By Amanda Evans, Gray & Pape, Inc.
June 23, 2020
Our planned fieldwork consists of coring at six different locales, starting about 14.5 kilometers (9 miles) off of Port Arthur, Texas, and moving south and west towards Galveston Bay. At our farthest areas, we’re about 65 kilometers (40 miles) offshore. The continental shelf has a shallow slope, so even at this distance from shore, the water is only about 18 meters (60 feet) deep. We’re only working during daylight hours, but given the recent summer solstice, that gives us plenty of time (Figure 1).
We started our work near a rangia (clam) shell deposit reported in the 1986 Sabine River Valley study1. The original geophysical data collected in the early 1980s were printed on thermal paper, before digital data were available, and had become unusable. We selected coring locations based on our 2019 data, as well as by attempting to relocate some of the original cores. Sure enough, our cores captured rangia shell, as well as a 10-centimeter (4-inch) long piece of wood. What else did we capture? We won’t know until we open the cores.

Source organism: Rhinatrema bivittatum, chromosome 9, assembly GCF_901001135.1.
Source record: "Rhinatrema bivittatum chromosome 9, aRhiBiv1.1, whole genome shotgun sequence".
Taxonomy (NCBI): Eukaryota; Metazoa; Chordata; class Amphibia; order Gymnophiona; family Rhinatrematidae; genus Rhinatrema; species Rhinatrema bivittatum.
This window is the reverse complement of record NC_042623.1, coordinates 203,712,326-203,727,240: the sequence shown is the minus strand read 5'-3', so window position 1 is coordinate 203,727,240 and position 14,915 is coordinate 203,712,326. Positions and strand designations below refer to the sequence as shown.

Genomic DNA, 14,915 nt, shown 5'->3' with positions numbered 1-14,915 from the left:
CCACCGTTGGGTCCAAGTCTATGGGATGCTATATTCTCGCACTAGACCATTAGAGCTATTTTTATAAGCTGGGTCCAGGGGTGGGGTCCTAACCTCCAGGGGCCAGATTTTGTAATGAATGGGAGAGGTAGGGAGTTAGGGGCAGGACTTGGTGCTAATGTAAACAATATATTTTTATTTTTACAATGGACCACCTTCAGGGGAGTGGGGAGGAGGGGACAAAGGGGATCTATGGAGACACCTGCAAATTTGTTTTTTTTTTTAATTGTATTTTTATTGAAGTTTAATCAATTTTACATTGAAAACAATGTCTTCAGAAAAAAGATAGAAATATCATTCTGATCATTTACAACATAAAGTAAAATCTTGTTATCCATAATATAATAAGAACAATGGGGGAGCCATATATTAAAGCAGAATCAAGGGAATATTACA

We’re working with TDI Brooks, an established offshore company specializing in sediment coring. Their piston core is deployed from the stern of the vessel, aimed over the target, and allowed to free fall into the sediment (Figure 2).
Once the sample is collected, the entire rig is pulled to the surface and placed back into its cradle, which is then recovered on deck. The drill bit and core catcher are removed from the barrel and the liner removed for inventorying and sectioning. We rinse and bag anything from the core catcher and drill bit, but our only other opportunity to see what we might have comes when we section the 6-meter (20-foot) long core barrel into smaller sections for transportation and storage (Figures 3 and 4).
We’ve completed sampling at four of our planned six locations and are now waiting on the weather to clear up so we can get back to work. After a productive first few days of coring operations, we were running ahead of schedule—then the seas picked up on us. With the back deck moving so much in the swells, it’s not safe to work. Weather is the one thing you can’t control, so now we wait.